He knows he is heading down a road, which will leave him scarred for life. Brown meets the devil in the forest. He tells the devil “Faith kept me back a while”. This is Brown’s way of holding on to this premature faith a little longer before he sells his soul to the devil. “As nearly as could be discerned, the second traveller was about fifty years old, apparently in the same rank of life as Goodman Brown, and bearing a considerable resemblance to him, though perhaps more in expression than features.” This line from the story proves that Brown was relating to the devil in his dream.
Humanity’s Frail Resolve in Hawthorne’s Young Goodman Brown Young Goodman Brown is a young man living in the Puritan society of Salem in Hawthorne’s short story “Young Goodman Brown.” He is curiously led by a peculiar old man into the gloomy forest where he witnesses dire deeds committed by the very people he has been in contact with his entire life. After the ordeal, Goodman Brown’s perception of the townspeople, his wife and himself have all been completely twisted. His resolve is easily shattered as he, due to his religious practices and beliefs, cannot comprehend a life with sin and treachery. Hawthorne’s story describes many weak points in human nature that may result in a loss of self-righteousness and dignity. These mishaps, whether they be intentional or not, may often cloud judgment, or lead into false hope or aspiration.
Although various readers may have different outlooks on the allegories presented in “Young Goodman Brown” by Hawthorne, it is clear that there is one condescending message that this story is conveying. Young Goodman Brown is an allegory of a young man grappling with his spirituality and a constant clash between his beliefs of whether to stay good of give into the temptation of sin. Hawthorne used different colors, characters, and even settings to display this message. The setting of this story takes place in Salem. Salem is important in understanding this story because at that time, the town of Salem was ingested in the controversy of the Salem witch trials.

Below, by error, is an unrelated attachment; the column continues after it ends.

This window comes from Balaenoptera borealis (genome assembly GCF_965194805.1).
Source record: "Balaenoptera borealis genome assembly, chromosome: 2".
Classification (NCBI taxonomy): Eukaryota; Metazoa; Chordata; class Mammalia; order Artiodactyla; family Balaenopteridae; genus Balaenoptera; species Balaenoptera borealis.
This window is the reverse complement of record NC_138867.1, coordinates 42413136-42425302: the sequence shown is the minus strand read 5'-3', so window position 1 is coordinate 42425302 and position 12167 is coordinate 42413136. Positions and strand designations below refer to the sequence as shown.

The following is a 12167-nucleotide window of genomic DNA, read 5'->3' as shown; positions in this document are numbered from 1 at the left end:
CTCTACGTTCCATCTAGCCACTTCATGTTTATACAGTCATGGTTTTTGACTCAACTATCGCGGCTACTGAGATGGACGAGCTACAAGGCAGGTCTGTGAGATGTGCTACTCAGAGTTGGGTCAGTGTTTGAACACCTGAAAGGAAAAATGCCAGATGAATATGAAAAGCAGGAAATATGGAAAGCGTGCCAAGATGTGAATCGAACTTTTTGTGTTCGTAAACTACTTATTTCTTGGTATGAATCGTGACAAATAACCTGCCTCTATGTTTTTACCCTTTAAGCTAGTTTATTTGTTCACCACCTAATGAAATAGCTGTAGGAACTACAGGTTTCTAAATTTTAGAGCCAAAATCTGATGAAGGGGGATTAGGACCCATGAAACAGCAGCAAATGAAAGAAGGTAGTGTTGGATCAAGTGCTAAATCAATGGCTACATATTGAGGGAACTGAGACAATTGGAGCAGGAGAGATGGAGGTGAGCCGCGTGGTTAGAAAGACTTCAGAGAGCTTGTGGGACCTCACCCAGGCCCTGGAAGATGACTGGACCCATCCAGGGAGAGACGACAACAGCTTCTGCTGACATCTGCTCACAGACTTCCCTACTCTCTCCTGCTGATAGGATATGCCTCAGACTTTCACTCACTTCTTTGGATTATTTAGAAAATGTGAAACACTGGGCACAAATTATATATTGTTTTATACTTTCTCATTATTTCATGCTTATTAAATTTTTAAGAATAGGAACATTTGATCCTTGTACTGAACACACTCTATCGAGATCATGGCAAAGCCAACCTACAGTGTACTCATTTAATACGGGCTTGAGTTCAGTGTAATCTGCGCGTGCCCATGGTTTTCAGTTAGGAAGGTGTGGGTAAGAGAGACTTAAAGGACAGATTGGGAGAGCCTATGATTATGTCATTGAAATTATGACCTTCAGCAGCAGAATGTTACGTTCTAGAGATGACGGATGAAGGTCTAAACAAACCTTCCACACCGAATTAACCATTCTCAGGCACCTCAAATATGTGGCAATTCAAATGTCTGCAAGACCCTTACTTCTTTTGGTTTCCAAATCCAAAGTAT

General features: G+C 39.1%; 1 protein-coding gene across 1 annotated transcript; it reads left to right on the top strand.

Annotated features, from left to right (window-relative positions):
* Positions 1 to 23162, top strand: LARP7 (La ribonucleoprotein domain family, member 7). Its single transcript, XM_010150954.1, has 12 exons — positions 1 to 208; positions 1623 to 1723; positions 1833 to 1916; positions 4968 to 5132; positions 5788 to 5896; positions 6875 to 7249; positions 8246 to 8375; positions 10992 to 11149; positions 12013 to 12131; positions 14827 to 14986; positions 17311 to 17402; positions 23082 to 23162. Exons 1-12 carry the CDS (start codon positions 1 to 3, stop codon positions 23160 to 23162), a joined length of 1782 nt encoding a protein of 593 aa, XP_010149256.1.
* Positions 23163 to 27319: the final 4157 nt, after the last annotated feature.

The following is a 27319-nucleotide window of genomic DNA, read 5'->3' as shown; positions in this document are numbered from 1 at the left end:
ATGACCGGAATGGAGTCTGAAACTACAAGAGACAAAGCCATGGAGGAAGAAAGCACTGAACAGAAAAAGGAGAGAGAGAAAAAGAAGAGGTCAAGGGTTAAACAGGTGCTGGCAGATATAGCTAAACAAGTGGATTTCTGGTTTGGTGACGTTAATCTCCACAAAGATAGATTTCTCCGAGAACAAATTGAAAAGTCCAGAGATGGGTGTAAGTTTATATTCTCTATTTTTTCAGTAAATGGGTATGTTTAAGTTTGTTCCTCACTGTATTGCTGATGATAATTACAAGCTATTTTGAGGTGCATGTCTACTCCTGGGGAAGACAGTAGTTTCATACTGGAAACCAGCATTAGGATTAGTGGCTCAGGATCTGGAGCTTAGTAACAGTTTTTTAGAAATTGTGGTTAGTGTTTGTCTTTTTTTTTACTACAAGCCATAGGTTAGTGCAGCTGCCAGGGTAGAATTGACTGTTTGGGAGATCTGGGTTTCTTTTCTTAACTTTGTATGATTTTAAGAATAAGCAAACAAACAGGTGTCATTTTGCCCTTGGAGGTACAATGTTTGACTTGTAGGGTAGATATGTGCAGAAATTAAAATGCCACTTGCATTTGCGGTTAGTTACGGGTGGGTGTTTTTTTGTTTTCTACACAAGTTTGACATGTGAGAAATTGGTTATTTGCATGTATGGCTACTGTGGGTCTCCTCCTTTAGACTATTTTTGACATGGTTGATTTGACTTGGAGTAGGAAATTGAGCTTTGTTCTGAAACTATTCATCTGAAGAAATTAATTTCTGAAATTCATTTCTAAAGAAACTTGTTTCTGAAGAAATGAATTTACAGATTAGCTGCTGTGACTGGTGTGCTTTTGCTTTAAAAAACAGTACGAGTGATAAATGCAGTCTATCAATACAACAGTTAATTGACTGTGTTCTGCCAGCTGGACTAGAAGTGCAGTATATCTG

The hypocrisy of Puritan culture is also highlighted in this story. This story is presented as a journey of Young Goodman Brown which led him in the loss of his faith and virtue. This paper also refers to the story of William Wilson by Edgar Allan Poe. This story is written by the author describing the years he spent outside London. This story is based on rationality.
Young Goodman Brown Analysis Young Goodman Brown, by Nathaniel Hawthorne, is a story of a Puritan man and his journey through the woods one night. With another testament to the inherit flaws in Puritanism, Hawthorne describes a man who is driven crazy after seeing a vision. Puritanism forced so much superstition and fear onto its followers, that even small things would cause them to go crazy, declare people “witches,” and other extreme actions that modern day society frowns upon. Most of the events in the story take place in a wooded area outside of a Puritan town at night. This creates the perfect “spooky” environment for Goodman’s visions.